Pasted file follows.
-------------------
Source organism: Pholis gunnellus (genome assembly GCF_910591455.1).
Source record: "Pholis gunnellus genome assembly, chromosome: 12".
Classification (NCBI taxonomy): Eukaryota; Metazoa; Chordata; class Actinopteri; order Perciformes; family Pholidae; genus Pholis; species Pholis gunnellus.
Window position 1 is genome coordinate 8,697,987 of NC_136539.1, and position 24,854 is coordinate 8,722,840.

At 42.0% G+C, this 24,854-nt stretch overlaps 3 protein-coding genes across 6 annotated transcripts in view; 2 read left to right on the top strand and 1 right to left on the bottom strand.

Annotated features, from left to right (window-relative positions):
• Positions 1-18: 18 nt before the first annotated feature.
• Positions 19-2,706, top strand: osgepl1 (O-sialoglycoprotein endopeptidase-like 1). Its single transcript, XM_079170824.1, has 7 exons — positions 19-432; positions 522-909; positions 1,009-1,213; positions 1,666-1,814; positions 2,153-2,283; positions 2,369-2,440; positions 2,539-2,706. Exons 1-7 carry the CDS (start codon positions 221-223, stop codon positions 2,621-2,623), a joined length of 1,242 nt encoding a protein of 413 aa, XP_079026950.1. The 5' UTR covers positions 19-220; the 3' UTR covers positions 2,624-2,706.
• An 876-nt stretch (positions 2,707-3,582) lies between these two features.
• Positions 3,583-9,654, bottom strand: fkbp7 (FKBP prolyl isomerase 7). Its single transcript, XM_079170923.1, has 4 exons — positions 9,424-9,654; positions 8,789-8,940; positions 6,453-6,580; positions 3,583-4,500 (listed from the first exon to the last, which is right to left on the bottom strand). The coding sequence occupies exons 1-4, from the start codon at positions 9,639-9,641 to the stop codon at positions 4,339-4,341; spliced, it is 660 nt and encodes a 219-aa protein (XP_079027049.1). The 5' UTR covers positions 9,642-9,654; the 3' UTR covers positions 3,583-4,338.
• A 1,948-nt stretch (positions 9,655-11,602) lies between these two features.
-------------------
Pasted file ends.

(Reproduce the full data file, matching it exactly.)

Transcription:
Source organism: Pholis gunnellus (genome assembly GCF_910591455.1).
Source record: "Pholis gunnellus genome assembly, chromosome: 12".
Classification (NCBI taxonomy): Eukaryota; Metazoa; Chordata; class Actinopteri; order Perciformes; family Pholidae; genus Pholis; species Pholis gunnellus.
Window position 1 is genome coordinate 8,697,987 of NC_136539.1, and position 24,854 is coordinate 8,722,840.

At 42.0% G+C, this 24,854-nt stretch overlaps 3 protein-coding genes across 6 annotated transcripts in view; 2 read left to right on the top strand and 1 right to left on the bottom strand.

Annotated features, from left to right (window-relative positions):
• Positions 1-18: 18 nt before the first annotated feature.
• Positions 19-2,706, top strand: osgepl1 (O-sialoglycoprotein endopeptidase-like 1). Its single transcript, XM_079170824.1, has 7 exons — positions 19-432; positions 522-909; positions 1,009-1,213; positions 1,666-1,814; positions 2,153-2,283; positions 2,369-2,440; positions 2,539-2,706. Exons 1-7 carry the CDS (start codon positions 221-223, stop codon positions 2,621-2,623), a joined length of 1,242 nt encoding a protein of 413 aa, XP_079026950.1. The 5' UTR covers positions 19-220; the 3' UTR covers positions 2,624-2,706.
• An 876-nt stretch (positions 2,707-3,582) lies between these two features.
• Positions 3,583-9,654, bottom strand: fkbp7 (FKBP prolyl isomerase 7). Its single transcript, XM_079170923.1, has 4 exons — positions 9,424-9,654; positions 8,789-8,940; positions 6,453-6,580; positions 3,583-4,500 (listed from the first exon to the last, which is right to left on the bottom strand). The coding sequence occupies exons 1-4, from the start codon at positions 9,639-9,641 to the stop codon at positions 4,339-4,341; spliced, it is 660 nt and encodes a 219-aa protein (XP_079027049.1). The 5' UTR covers positions 9,642-9,654; the 3' UTR covers positions 3,583-4,338.
• A 1,948-nt stretch (positions 9,655-11,602) lies between these two features.